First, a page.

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The use of facial recognition technology in Aotearoa and its impact on Māori has come under the spotlight this week, after Australia's Choice Magazine found that major retailers Kmart, Bunnings and The Good Guys are using the technology across the Tasman to prevent shoplifting.
Among the concerns in Aotearoa are the risks of unconscious bias and racial profiling of Māori.
AI Forum NZ executive director Madeline Newman told Waatea News on Friday that many Aotearoa retailers are using facial recognition technology here.
"It already is. It's widely used across government and the private sector," Newman said.
"Last year, I think Consumer Magazine came out with an article that named Noel Leeming, The Warehouse and Pak'nSave amongst some others, all of them using facial recognition for loss prevention."
In the Consumer report, The Warehouse Group (which owns The Warehouse and Noel Leeming) actually said it does not “currently use” this technology though it would not confirm whether it had plans to do so.
However, Foodstuffs (owner of Pak’nSave, New World and Four Square) did acknowledge it does use the technology in some North Island stores and has plans to introduce it in the South Island as “a crime prevention measure”.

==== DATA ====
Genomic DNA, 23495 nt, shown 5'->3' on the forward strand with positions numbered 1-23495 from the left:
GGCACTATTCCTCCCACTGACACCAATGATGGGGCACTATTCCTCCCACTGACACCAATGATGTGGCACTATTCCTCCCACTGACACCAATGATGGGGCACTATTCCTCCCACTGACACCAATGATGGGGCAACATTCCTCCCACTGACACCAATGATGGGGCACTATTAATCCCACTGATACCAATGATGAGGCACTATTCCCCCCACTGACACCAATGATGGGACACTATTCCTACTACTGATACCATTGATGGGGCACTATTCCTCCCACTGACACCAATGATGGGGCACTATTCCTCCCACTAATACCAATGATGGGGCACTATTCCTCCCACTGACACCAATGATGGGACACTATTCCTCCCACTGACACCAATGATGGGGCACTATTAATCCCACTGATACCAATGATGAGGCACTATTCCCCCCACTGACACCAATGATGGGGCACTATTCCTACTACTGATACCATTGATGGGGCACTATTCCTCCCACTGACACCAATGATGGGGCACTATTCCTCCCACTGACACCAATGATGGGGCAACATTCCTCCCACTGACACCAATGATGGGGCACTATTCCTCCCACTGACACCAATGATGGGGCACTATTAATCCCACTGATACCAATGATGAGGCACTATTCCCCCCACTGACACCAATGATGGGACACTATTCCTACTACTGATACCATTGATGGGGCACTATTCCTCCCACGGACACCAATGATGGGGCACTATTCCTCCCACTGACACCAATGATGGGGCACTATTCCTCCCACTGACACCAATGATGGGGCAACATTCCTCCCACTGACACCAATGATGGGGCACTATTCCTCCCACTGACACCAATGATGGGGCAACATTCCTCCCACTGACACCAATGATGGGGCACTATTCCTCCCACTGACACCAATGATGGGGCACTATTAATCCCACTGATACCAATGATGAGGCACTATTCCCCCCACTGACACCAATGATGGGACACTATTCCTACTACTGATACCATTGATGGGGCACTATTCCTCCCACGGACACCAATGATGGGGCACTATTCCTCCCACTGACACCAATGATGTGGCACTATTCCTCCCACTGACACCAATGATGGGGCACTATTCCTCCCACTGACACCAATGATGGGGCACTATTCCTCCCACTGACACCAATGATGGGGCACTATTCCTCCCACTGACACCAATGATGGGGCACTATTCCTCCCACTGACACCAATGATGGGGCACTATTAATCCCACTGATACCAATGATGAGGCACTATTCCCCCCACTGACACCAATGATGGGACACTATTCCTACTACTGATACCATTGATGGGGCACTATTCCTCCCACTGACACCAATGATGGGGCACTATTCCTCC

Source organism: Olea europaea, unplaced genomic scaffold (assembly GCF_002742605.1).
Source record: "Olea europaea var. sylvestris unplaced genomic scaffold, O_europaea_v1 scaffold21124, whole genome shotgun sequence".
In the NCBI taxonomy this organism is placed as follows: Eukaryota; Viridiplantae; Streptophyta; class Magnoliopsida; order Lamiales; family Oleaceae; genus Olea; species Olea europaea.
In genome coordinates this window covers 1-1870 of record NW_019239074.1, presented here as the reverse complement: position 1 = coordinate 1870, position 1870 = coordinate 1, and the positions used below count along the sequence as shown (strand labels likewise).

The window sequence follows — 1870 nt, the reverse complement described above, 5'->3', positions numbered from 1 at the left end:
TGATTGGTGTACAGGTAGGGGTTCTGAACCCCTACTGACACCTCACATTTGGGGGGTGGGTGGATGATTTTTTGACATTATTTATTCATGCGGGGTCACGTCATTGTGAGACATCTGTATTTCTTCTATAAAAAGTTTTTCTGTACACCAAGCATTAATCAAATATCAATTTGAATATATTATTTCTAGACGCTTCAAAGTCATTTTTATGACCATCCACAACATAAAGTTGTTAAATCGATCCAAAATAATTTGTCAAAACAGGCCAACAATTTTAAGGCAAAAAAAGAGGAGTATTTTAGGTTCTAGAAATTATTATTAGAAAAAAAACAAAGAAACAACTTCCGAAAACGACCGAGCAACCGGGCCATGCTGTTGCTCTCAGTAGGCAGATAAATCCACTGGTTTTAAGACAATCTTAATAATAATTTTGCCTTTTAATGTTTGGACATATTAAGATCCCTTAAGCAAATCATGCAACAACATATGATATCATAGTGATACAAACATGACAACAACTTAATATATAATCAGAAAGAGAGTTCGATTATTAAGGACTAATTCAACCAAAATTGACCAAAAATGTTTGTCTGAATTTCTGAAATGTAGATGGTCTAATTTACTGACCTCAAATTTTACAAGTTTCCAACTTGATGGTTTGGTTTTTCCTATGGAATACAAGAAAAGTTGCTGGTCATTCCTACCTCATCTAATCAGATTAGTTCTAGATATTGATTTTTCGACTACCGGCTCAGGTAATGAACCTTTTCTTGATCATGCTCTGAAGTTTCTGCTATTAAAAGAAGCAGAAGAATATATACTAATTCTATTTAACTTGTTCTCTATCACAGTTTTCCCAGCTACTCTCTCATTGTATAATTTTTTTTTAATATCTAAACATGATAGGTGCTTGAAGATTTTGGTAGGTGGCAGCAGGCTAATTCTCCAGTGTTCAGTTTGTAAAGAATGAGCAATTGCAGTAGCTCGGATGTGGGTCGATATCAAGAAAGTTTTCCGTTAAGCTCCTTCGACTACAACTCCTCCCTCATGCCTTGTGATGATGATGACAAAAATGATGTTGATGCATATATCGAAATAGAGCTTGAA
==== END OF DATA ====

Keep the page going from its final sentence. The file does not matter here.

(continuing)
Newman said facial recognition technology does carry problems of unconscious bias.
"I think if you're talking about unconscious bias, internationally evidence is that using things like facial recognition is not really the best approach, she said.
"In NZ last year, the police trialled a system called Clearview AI and it was a particularly, spectacularly unsuccessful trial. Clearview AI screenscraped three billion images of people from Facebook, TikTok and all those other lovely social media platforms that we all like to use, and the NZ Police found one match.
"So that's not particularly good and traditionally the biases tend to be around age, gender and ethnicity," she said.
Indigenous data specialist Karaitiana Taiuru raised fears of racial profiling of Māori through use of the technology last year, pointing to the US where facial recognition systems have failed to differentiate between Black people.
“Those biases usually happen from the engineers who are normally middle class, white males who design a system based on what they consider to be normal — that’s themselves,” Taiuru told 1News in May 2021.
"My fear is that we will have the same issues in New Zealand. Will the system differentiate between one Māori male and another Māori male? Will it differentiate between a male with a full face tā moko and another male with a full face tā moko? I don’t believe the system has been trained to do that at this stage,” he said.
“My concern is that we will see more Māori being arrested or being falsely accused than non-Māori, if the Māori are suspected of a crime of say more than two years, we might have more Māori forced to take a DNA sample for the police.
"The psychological issues, I can’t imagine being arrested because an AI system thought I was someone else," Taiuru said.